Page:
If you’re not sure about your health coverage, call your insurance company to confirm if medical expenses abroad are covered. For some families, it makes sense to purchase specific travel insurance in advance of the trip, especially if circumstances are such that there is a chance the trip will be canceled or interrupted, if family members have serious health conditions that might require medical evacuation if acutely ill, or if there are plans to participate in risky activities and there is limited access to appropriate healthcare at your destination.
On the plane or in the car (any time you’re sitting for a long time)
☑ Prevent blood clots
Sitting for prolonged periods, such as on a long flight or car ride, increases the risk of blood clots. Take walking breaks or do exercises such as calf-raises and ankle circles as much as possible. Wear compression stockings to help prevent blood clots as well as decrease swelling in your feet.
While you are away
☑ Prevent mosquito bites
Mosquitoes (and other insects) carry many diseases, depending on the region: malaria, dengue, Zika virus, various encephalitides, etc. Some infections can be serious or treatment may not be easily available, which makes preventing mosquito bites all the more important. Wear long-sleeved shirts and pants tucked into socks, use mosquito repellents (products with 20% DEET or permethrin-treated clothing work best for adults; the EPA website can help you find the best product for your family). Avoid going outside at dusk when mosquitos are most active, and use bed nets if sleeping without adequate screens or air conditioning.
☑ Avoid uncooked food and non-purified water
If traveling to less developed areas, follow precautions with food and water. If you are not sure if this applies to your destination, check the CDC travel site for your destination and refer to the section “Eat and drink safely.” Use only boiled or sealed bottled water for drinking and brushing your teeth. Ice should also be made from purified water. Choose only cooked vegetables and fruits you peel yourself, and avoid the temptation of street food. Handwash with soap before eating, and carry hand sanitizer just in case.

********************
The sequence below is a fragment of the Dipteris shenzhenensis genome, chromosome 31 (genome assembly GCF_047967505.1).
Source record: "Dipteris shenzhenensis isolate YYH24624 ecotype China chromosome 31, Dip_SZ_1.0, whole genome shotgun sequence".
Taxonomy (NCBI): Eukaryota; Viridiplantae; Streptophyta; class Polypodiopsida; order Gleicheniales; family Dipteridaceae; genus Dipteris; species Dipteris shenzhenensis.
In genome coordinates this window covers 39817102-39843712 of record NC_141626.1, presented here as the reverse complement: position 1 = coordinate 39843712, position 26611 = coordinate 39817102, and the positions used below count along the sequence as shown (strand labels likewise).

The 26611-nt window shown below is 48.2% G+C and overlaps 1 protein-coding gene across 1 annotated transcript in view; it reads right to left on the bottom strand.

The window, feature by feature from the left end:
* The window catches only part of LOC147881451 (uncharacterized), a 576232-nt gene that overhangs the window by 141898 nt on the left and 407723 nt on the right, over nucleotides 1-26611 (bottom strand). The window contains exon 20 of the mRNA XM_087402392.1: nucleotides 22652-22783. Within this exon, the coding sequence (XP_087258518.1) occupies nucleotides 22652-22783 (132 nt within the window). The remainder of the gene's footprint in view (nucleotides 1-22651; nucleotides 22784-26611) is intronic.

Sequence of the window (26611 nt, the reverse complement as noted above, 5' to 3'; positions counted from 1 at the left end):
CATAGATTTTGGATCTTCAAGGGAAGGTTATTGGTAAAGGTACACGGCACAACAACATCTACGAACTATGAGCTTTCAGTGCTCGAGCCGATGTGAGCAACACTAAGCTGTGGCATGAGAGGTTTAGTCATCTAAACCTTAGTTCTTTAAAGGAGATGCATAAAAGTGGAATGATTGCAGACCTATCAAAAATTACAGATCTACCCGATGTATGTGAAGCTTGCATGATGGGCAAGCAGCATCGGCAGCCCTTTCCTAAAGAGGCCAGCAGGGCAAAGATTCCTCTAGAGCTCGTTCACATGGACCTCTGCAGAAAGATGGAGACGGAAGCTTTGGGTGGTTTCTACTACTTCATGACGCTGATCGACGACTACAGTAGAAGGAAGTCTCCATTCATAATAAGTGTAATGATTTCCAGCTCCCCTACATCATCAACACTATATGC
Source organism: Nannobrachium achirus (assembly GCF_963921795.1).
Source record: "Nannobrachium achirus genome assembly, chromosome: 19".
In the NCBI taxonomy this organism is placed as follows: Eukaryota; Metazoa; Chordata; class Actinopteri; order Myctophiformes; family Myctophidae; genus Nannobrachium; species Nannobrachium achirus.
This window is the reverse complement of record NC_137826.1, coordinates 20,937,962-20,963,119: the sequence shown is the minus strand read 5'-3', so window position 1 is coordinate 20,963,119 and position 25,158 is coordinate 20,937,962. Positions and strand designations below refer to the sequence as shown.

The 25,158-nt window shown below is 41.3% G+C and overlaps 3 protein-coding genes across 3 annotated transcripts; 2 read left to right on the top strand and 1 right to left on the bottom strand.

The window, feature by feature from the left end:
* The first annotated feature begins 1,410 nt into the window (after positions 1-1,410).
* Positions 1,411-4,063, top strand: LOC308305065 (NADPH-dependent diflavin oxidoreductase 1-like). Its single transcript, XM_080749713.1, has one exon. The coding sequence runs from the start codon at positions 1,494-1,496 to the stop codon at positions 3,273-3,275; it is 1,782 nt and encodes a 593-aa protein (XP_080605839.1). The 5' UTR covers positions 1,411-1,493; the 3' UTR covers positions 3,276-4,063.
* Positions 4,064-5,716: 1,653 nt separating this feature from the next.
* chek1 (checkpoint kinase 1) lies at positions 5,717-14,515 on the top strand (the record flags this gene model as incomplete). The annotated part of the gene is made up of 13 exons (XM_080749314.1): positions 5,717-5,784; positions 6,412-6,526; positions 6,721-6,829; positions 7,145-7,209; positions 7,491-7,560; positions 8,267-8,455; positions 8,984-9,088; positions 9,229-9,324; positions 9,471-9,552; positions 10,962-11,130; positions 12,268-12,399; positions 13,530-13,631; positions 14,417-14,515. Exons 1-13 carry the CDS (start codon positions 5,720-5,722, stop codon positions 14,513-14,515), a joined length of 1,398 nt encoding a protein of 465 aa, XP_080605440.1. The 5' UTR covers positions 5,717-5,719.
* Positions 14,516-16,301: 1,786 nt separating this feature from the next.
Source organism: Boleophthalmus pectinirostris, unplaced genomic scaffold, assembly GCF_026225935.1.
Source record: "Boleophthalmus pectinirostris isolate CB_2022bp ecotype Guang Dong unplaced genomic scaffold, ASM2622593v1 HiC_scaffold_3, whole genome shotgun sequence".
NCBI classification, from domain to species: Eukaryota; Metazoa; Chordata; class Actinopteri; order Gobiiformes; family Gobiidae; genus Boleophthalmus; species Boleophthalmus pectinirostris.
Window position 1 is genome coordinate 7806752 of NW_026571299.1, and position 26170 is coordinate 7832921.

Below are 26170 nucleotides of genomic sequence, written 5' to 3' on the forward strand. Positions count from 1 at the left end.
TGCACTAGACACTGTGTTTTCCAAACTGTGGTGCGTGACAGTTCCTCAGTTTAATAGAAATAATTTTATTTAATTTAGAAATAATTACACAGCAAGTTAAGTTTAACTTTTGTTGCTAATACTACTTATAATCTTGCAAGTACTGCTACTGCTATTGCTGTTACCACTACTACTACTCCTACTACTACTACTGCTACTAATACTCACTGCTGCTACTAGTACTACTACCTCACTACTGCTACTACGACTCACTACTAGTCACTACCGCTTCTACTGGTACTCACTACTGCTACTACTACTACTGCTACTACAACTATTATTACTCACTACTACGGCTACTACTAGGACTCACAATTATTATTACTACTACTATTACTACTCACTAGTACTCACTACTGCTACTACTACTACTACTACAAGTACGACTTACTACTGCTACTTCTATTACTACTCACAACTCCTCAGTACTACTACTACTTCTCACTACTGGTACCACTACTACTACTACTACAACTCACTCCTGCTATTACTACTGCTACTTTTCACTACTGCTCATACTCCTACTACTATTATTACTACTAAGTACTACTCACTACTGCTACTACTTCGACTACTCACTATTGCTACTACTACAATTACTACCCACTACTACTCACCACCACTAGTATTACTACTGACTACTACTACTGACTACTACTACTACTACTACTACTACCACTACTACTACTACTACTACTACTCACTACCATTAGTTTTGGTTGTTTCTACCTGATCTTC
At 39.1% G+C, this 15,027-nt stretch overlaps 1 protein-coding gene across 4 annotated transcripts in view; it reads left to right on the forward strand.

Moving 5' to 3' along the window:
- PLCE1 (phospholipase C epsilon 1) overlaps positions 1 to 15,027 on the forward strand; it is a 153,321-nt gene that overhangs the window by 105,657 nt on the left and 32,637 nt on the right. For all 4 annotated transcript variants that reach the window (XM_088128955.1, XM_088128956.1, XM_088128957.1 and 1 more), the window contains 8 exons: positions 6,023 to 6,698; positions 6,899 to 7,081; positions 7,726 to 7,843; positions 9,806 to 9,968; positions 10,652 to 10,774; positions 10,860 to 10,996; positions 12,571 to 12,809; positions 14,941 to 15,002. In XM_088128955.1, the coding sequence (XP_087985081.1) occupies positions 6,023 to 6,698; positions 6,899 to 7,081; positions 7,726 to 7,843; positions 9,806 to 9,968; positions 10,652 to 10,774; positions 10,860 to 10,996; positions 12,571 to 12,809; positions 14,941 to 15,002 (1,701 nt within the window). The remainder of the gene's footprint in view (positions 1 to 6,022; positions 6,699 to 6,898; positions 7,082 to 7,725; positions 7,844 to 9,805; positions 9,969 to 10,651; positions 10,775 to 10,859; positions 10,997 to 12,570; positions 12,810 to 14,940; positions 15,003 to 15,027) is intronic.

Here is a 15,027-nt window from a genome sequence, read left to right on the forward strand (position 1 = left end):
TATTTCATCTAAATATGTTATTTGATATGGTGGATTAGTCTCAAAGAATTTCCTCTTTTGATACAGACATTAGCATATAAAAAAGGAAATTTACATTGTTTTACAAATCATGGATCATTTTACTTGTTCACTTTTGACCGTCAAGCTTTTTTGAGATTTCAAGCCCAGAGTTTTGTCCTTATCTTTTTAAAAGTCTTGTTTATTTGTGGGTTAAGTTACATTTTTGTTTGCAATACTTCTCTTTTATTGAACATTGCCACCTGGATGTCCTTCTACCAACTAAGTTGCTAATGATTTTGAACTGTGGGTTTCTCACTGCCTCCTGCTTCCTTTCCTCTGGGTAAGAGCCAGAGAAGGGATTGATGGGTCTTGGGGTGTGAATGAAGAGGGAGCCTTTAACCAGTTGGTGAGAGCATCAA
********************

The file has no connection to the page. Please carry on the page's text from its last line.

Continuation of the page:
☑ Buckle up
Always use seatbelts and helmets, especially with foreign roads, rules, and vehicles.
When you return
☑ Finish those malaria pills
Even if you did not get sick while you were on your trip (yay!), you should complete any malaria prevention medications as prescribed. That is, continue for one to four weeks after return, depending on the medication. Symptoms of malaria usually appear within 30 days, but sometimes can take a year.
There is a lot to think about before an international trip, but the extra work of planning in advance is well worth it to help ensure that you get to enjoy the scenery and experience, and to avoid last-minute chaos and any unfortunate illnesses.
As a service to our readers, Harvard Health Publishing provides access to our library of archived content.
Please note the date of last review or update on all articles. No content on this site, regardless of date,
should ever be used as a substitute for direct medical advice from your doctor or other qualified clinician.
Commenting has been closed for this post.